9x39mm Russian
  New in the USA in 2018: (Per Wikipedia, not me)
The 9x39mm is based on the Russian 7.62×39 mm round, but with an expanded neck to accommodate a 9 mm (.356 caliber) bullet.
The cartridge was beginning to be designed in the 1940s by a team of a supposed 27 unknown members, but was later finished by N.
Zabelin, L. Dvoryaninova and Y. Frolov of the TsNIITochMash in the 1980s.
The intent was to create a subsonic cartridge for suppressed firearms for special forces units that had more power, range and penetration
than handgun and some rifle cartridges.
The 5.45×39 mm cartridge introduced in 1974 for the AK-74 lacks sufficient bullet weight (at 53 gr to 80 gr) for acceptable energy at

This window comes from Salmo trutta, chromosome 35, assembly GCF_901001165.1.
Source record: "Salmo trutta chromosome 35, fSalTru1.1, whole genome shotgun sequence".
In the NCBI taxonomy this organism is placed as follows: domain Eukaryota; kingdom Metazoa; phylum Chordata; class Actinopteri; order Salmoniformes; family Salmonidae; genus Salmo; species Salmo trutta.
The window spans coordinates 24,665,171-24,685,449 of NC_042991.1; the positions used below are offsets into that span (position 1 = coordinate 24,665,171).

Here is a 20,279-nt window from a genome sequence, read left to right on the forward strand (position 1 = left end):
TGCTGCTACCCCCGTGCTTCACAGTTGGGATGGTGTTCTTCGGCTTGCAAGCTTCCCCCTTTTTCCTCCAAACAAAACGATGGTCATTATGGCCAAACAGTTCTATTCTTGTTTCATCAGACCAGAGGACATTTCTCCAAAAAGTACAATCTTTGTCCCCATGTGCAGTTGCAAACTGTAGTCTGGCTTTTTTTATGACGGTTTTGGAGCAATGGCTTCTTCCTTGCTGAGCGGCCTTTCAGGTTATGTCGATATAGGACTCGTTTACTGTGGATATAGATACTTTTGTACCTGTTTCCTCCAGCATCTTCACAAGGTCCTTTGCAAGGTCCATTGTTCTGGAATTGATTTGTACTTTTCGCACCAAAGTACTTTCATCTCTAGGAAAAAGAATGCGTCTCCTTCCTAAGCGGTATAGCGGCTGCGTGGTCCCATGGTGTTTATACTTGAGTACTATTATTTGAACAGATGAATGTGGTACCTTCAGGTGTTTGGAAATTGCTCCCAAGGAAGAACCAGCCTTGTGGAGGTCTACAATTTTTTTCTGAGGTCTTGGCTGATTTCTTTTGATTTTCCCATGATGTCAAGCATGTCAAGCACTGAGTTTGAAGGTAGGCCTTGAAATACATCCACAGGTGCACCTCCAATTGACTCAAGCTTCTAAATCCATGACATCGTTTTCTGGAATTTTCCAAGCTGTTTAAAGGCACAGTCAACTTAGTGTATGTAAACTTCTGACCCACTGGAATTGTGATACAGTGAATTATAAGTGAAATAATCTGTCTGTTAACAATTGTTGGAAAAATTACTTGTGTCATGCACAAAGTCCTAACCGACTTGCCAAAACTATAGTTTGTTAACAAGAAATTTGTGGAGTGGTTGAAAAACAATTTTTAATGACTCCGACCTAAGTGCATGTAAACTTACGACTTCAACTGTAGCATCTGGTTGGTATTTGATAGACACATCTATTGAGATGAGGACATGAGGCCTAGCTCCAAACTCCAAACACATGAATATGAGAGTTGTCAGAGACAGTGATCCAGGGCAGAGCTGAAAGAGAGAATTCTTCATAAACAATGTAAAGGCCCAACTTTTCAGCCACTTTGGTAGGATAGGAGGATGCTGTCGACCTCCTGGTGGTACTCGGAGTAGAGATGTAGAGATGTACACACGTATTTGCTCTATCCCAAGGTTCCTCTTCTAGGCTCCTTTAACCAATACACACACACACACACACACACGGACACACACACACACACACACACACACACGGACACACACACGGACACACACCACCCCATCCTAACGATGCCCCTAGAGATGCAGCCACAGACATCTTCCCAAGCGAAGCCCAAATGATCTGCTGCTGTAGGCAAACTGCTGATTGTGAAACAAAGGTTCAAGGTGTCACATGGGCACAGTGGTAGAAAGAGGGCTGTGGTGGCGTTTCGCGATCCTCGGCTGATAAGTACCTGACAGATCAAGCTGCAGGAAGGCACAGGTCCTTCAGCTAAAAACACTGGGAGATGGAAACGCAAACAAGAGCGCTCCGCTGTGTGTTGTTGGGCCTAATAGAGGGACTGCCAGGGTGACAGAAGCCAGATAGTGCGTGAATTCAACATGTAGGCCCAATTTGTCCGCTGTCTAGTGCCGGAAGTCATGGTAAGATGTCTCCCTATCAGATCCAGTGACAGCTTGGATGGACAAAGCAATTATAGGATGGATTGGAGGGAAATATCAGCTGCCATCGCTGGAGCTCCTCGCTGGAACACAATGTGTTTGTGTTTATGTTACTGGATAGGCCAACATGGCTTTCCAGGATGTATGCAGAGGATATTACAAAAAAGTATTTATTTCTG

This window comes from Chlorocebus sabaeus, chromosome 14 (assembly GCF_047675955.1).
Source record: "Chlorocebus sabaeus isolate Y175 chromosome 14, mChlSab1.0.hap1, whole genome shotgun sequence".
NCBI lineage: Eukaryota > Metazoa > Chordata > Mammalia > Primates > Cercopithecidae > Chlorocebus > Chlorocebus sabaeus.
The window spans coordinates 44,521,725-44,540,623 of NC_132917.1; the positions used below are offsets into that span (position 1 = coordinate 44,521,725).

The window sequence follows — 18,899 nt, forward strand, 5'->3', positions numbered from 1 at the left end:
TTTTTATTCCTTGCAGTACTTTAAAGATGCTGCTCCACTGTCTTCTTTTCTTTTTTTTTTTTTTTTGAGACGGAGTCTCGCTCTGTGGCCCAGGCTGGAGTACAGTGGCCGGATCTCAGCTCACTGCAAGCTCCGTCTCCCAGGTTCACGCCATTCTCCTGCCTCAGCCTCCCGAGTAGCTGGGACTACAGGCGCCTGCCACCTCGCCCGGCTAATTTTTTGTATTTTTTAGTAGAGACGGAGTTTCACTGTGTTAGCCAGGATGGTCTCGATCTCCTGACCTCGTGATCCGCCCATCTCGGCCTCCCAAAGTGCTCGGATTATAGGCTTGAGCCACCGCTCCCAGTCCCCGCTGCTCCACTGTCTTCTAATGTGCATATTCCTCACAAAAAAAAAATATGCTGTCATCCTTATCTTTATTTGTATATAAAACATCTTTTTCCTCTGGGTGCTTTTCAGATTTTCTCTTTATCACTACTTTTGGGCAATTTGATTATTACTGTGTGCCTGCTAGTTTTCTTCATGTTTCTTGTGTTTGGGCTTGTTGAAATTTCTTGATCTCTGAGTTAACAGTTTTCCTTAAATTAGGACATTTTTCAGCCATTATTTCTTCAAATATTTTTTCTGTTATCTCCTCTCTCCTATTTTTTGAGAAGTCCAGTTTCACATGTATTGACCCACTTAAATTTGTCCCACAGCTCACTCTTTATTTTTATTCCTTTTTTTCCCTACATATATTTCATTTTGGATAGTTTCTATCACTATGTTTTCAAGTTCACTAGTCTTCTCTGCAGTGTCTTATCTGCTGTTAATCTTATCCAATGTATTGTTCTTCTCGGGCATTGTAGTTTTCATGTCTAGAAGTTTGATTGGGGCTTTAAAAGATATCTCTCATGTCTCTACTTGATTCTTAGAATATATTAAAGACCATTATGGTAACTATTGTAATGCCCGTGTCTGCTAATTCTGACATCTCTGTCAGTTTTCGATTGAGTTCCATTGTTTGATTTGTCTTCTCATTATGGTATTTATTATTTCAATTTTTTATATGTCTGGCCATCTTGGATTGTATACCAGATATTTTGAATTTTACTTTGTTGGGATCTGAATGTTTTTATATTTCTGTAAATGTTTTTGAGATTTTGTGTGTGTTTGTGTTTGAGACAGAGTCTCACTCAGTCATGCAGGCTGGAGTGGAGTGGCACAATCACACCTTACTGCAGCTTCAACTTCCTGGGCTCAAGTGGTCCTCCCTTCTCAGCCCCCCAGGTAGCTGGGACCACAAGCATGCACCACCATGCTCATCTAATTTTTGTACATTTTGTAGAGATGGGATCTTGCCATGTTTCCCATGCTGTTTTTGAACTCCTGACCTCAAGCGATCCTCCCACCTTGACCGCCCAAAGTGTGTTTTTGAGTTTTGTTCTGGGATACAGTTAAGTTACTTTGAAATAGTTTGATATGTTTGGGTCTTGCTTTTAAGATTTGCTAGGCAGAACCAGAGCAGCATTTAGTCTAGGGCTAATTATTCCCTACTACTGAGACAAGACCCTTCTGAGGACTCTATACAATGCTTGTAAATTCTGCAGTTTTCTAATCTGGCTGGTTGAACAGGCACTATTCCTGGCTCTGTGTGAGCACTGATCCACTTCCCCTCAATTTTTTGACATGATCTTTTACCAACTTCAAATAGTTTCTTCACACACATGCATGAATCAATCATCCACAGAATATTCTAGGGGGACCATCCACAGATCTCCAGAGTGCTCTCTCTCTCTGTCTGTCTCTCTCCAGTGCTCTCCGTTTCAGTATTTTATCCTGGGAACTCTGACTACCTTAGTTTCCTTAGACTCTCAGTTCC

subsonic velocities.
The bullet of the 9×39 mm is approximately 16 g (250 gr), double that of the normal 123 gr 7.62×39 mm round, and is subsonic.
This slow velocity does not produce a sonic boom, but does limit the muzzle energy and effective range of a weapon when compared to
non-suppressed rifles.
The round has an effective lethal range of 400 to 530 meters and a maximum penetration of up to 10 mm of steel. Like the 5.45×39mm
cartridge, 9×39mm SP-5 features an airpocket in the tip, which improves its capability to yaw after impact, and thus increase its effect on
soft tissue.
The 9x39mm cartridge and some of it’s weapons are currently being banned in some war zones due to the unethical and “overpowered”
nature of the round. There is a bill being put in place named “The Vladikavkaz 9x39mm Subsonic Round Restriction Certificate“ and is
unknown if it will continue to stay in effect. Not much is known of this certificate.
Military, Police & Sporting Cartridges